World

Saudi-Iranian relations: A timeline

Ever since Iran's 1979 Islamic Revolution, Tehran and Riyadh have had a stormy relationship

05.01.2016
Saudi-Iranian relations: A timeline ARKAPLAN

Ankara

ANKARA

Following the execution by Saudi Arabia of a prominent Shia Muslim cleric last week and subsequent attacks on Saudi diplomatic missions in Iran, the traditional rivalry between the two regional powers has erupted into a crisis with international ramifications.   

Saudi-Iran relations have had their ups and downs since Iran’s 1979 Islamic Revolution, when Tehran emerged as a regional rival to Saudi Arabia.

The following timeline covers watershed events in the two countries’ bilateral relations:

1980-1988: Saudi Arabia supports Iraq throughout the latter’s eight-year-long conflict with post-revolutionary Iran.

1987: Clashes erupt between Iranian-led demonstrators and Saudi security forces in Mecca, claiming the lives of some 400 pilgrims, two thirds of whom are Iranian nationals.

1988: After Saudi Arabia institutes a ban on Hajj pilgrimage activities, Iranian protestors ransack the Saudi embassy in Tehran, killing a Saudi diplomat.

Shortly afterward, Riyadh severs its relations with Iran.

1991: Relations improve when both Iran and Saudi Arabia condemn the invasion of Kuwait by Saddam Hussein’s Iraq.

2003: Riyadh is alarmed after the U.S. invades and occupies Iraq and eventually hands governance of the country over to Shia political forces that enjoy Iranian support. 

2004: Jordan’s King Abdullah II warns of the emergence of a "Shia Crescent" in the region comprised of Iran, Shia-led Iraq, Syria and Lebanon’s Iranian-backed Hezbollah group.

2006: Hezbollah wins a military conflict with Israel, further prompting fears of Shia geo-political ascendency in the region.  

2007: Iran’s increasing influence in Iraq -- along with increasingly vocal Shia minorities in the Arabian Gulf -- further fuel the anxieties of Sunni-led states of the region.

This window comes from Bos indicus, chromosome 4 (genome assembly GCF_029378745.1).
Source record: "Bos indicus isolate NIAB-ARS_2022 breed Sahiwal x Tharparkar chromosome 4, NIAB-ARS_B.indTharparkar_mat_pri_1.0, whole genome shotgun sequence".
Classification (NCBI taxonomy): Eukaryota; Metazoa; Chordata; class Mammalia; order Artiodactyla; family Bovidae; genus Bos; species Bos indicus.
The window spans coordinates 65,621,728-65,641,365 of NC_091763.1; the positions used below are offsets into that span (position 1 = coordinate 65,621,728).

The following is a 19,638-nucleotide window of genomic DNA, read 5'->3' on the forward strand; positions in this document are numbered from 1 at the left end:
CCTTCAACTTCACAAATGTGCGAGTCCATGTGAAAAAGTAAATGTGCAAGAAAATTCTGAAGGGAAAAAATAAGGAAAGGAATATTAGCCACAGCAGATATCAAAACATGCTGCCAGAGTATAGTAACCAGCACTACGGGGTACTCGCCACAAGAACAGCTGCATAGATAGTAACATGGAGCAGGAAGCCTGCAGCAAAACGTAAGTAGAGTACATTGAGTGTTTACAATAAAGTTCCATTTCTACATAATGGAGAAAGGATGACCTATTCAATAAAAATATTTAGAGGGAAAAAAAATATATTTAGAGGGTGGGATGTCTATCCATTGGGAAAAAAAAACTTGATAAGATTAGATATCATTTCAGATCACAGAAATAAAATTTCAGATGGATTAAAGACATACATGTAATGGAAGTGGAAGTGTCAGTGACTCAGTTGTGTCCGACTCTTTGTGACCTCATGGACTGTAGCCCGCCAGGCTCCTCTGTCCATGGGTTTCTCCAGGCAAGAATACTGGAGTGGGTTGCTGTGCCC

2011: Iranian-backed Shia protestors, inspired by the "Arab Spring" elsewhere in the region, stage anti-government demonstrations in Bahrain, prompting Saudi Arabia to send troops to the island nation to crush the popular uprising.  

The same year, two Iranian nationals are accused of attempting to assassinate Adel Al-Jubeir, Saudi Arabia’s current foreign minister, who was serving at the time as Saudi ambassador to the U.S.

2011-2015: Iran and Hezbollah send fighters to support the Assad regime in Syria, while Saudi Arabia supports the country’s anti-regime opposition.  

2012: Shia Muslim cleric Nimr Baqir al-Nimr is arrested in Saudi Arabia after leading anti-government protests in the kingdom’s predominantly-Shia Qatif province.

September, 2014: The Iranian-backed Shia Houthi militant group captures large swathes of Yemen, including capital Sanaa, prompting Yemen’s Saudi-backed president to flee to Riyadh.

March, 2015: A Saudi-led coalition begins an extensive military campaign -- including both airstrikes and the deployment of ground forces -- aimed at reversing Houthi gains in Yemen.

July, 2015: Iran and the P5+1 group of nations sign a landmark deal on Iran’s nuclear energy program.

The apparent thaw in relations between Iran and the West disconcerts Saudi Arabia and other Arab Gulf States, which fear the deal will further enhance Iran’s regional influence.  

September, 2015: A deadly stampede in Mecca claims the lives of hundreds of Hajj pilgrims, prompting Tehran to accuse the Saudi authorities of negligence and downplaying the death toll.

October, 2015: Representatives of both countries meet in Vienna to discuss the conflict in Syria, where Iran and Saudi Arabia support opposing sides of the conflict.

Jan. 2, 2016: Saudi Arabia executes prominent Shia cleric Nimr Baqir al-Nimr, along with 46 others convicted of "terrorism".

Tehran warns that Saudi Arabia would pay a "steep price" for the cleric’s death, while Iranian protesters attack Saudi diplomatic missions in Tehran and the Iranian city of Mashhad.

Jan. 3, 2016: Riyadh severs diplomatic ties with Iran and gives Iranian diplomats 48 hours to leave the kingdom.

On the same day, unidentified gunmen open fire on a police patrol in al-Nimr’s hometown in Saudi Arabia’s Qatif province, killing one person.

Jan. 4, 2016: Following Riyadh’s lead, Bahrain and Sudan cut diplomatic relations with the Islamic republic, while the United Arab Emirates scales down its diplomatic representation in Tehran.

Meanwhile, a number of countries -- including the U.S., the U.K., China and Turkey -- urge both Saudi Arabia and Iran to show restraint amid the ongoing row.

Jan. 5, 2016:  Kuwait, too, recalls its ambassador to Iran.

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